We Didn’t Start the Fire! Understanding New Jersey’s Penalties for Arson

Arson is classified as a violent crime in New Jersey and incurs appropriately serious penalties. However, how much time can you get for arson? And how expensive are the fines? The answers to these questions can differ depending on the circumstances, so let’s review the details regarding New Jersey arson charges.

The Four Degrees of Arson New Jersey

According to New Jersey law, arson is considered deliberately or recklessly causing a fire or explosion. In many cases, individuals commit arson to burn down a building with the intention of collecting insurance money from the damage. You can also be found guilty of arson if you set fire to vehicles and land or if your actions lead to a forest fire.

Arson is broken down into four degrees depending on the circumstances, which consist of:

First Degree

Anyone who chooses to pay someone or accept compensation from another to intentionally start a fire is found guilty of first-degree arson — this is known as “arson for hire.” Additionally, the first degree is also reserved for those who set a house of worship, like a church or mosque, ablaze.

Second Degree

A second-degree charge is given if an individual’s actions meet certain conditions. For example, deliberately putting another person in danger with a fire or explosion and intentionally destroying a forest is considered second-degree arson. You can also be found guilty if you cause a fire with a specific purpose in mind, such as destroying property to collect insurance from the damage, or so it can be exempt from zoning regulations.

Third Degree

Third-degree arson charges are given for those who cause a fire or explosion that recklessly endanger another person. However, unlike the first two degrees, the third degree pertains to situations where the defendant does not purposely place another in danger. As a result, reckless conduct must be proven in court instead of purposeful conduct.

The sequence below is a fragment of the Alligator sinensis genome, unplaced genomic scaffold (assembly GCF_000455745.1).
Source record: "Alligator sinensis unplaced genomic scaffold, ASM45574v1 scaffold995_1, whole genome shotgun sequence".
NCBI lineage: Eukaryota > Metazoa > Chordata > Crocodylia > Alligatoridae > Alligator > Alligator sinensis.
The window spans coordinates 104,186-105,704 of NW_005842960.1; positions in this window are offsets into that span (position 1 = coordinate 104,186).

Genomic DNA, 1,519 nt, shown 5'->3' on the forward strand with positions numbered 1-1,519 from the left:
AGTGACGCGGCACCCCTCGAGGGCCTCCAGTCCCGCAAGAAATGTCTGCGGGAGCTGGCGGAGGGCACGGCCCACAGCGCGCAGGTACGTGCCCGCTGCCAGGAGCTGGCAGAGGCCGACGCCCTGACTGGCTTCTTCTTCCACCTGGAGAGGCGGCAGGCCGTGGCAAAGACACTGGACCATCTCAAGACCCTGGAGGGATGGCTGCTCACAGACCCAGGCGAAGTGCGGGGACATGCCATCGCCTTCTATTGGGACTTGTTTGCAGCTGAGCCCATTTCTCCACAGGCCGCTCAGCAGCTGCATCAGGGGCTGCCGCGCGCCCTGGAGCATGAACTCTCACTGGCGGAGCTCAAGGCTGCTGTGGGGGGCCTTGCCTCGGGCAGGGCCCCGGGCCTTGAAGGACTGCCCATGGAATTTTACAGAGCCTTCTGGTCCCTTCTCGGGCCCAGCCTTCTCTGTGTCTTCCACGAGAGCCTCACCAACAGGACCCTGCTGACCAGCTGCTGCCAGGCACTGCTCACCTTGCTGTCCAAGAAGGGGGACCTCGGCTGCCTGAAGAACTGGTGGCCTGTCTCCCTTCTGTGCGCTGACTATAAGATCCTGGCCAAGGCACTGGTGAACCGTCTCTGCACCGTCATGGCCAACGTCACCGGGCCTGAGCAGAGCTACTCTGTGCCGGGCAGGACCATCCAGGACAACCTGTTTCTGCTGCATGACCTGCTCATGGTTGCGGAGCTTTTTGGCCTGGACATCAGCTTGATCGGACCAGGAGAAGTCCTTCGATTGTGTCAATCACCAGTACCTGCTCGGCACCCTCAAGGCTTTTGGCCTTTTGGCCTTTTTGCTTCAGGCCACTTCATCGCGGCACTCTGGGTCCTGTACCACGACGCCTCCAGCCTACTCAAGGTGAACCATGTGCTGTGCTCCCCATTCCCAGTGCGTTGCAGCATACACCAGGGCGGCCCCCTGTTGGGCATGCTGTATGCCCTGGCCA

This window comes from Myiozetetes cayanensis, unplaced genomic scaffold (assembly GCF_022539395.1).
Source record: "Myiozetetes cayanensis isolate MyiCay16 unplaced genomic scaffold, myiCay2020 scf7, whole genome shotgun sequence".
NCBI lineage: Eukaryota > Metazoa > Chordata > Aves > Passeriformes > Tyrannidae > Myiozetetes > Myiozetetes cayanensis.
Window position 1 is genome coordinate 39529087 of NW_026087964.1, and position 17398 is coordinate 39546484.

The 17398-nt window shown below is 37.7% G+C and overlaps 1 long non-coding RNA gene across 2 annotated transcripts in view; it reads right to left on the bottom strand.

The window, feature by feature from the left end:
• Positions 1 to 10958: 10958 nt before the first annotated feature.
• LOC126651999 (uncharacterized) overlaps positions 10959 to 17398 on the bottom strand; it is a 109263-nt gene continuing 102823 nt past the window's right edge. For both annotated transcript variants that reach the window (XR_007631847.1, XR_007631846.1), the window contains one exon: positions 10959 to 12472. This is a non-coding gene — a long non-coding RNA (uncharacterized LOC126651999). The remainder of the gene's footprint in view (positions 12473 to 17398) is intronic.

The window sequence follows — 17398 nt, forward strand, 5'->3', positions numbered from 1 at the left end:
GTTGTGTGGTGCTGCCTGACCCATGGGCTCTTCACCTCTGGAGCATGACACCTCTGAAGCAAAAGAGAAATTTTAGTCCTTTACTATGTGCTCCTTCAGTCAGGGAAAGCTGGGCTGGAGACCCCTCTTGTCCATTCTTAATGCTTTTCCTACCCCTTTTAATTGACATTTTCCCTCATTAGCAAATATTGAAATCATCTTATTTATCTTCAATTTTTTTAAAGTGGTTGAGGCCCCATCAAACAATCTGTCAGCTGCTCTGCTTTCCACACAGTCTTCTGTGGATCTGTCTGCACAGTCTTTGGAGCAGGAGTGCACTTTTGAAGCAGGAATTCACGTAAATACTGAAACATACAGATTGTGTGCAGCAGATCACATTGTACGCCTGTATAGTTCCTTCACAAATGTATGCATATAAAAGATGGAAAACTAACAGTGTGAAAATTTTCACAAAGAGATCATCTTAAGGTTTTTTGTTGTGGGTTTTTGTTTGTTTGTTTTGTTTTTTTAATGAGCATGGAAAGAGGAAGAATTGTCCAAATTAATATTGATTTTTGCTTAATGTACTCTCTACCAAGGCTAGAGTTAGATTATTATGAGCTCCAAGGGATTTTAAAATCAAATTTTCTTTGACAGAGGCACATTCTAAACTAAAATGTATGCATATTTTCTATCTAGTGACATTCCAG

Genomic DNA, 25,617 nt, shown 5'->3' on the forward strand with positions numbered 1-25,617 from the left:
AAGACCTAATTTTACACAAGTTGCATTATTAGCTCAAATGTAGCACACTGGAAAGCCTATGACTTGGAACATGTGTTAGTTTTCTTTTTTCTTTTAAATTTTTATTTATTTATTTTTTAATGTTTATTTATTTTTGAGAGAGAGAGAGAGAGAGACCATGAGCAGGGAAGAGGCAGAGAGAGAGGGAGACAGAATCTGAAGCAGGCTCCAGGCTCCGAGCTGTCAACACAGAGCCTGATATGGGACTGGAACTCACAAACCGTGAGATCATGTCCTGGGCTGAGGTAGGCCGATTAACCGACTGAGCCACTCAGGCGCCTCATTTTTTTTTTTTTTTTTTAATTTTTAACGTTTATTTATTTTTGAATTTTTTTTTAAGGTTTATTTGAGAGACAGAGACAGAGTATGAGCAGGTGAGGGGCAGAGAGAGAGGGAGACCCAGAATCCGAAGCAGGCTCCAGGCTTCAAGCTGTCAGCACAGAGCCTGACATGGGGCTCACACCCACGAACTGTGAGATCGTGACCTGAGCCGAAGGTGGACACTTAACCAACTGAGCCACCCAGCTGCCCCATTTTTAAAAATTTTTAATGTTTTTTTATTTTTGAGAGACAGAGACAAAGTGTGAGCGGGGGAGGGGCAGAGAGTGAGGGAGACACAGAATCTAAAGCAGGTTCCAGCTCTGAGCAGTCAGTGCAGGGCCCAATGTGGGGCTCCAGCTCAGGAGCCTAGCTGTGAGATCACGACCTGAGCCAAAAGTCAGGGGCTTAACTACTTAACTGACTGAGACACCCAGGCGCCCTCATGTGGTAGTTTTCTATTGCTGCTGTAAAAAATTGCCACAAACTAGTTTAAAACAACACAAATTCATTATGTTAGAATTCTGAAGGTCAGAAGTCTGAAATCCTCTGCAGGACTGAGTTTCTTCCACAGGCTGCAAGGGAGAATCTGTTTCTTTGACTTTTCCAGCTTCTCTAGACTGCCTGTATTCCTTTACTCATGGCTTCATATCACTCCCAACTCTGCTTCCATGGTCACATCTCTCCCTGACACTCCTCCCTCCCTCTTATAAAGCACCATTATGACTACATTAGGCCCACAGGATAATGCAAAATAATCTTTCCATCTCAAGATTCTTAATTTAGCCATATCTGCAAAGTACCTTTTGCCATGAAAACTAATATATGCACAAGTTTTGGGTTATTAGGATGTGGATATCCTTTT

Fourth Degree

If you have a legal duty to prevent a fire but fail to put it out, you will be charged with fourth-degree arson. This degree also sometimes applies when you fail to report a fire in a prompt manner or if you don’t control or report a fire that was started on your property — even if it was started legally.

New Jersey’s Arson Charges

As with many other crimes, how much time you can get for arson varies greatly depending on the circumstances. In this case, the penalties are determined by the degree of the crime, with the first degree having the most severe and the fourth having the least. Here’s an overview of the arson charges for each respective degree.

First Degree Charges

First-degree arson charges result in up to a $200,000 fine and a 10 to 20-year prison sentence. However, you’ll receive 15 years with no parole if your fire targeted a place of worship.

Second Degree Charges

A second-degree charge can lead to a $150,000 fine and any payments to cover the injuries of emergency workers who responded to the fire. You may serve 5 to 10 years of prison time and must stay for 85% of the sentence because of the No Early Release Act, which covers aggravated arson.

Third Degree Charges

For third-degree arson charges, defendants can pay up to $15,000 and spend five years in prison. However, there will be a presumption of non-incarceration in the event the defendant has no prior convictions. 

Fourth Degree Charges

Lastly, fourth-degree arson convictions can reach up to $10,000 maximum and incur up to 18 months in prison.

Were You Charged With Arson? Call Shugar Law Office for Professional Defense

If you’re looking for a Freehold criminal defense lawyer to help with an arson charge, contact Shugar Law Office. Our team of professional criminal defense attorneys can assist you with numerous other legal charges as well, including NJ speeding fines. For more information and to schedule a consultation, give us a call today.

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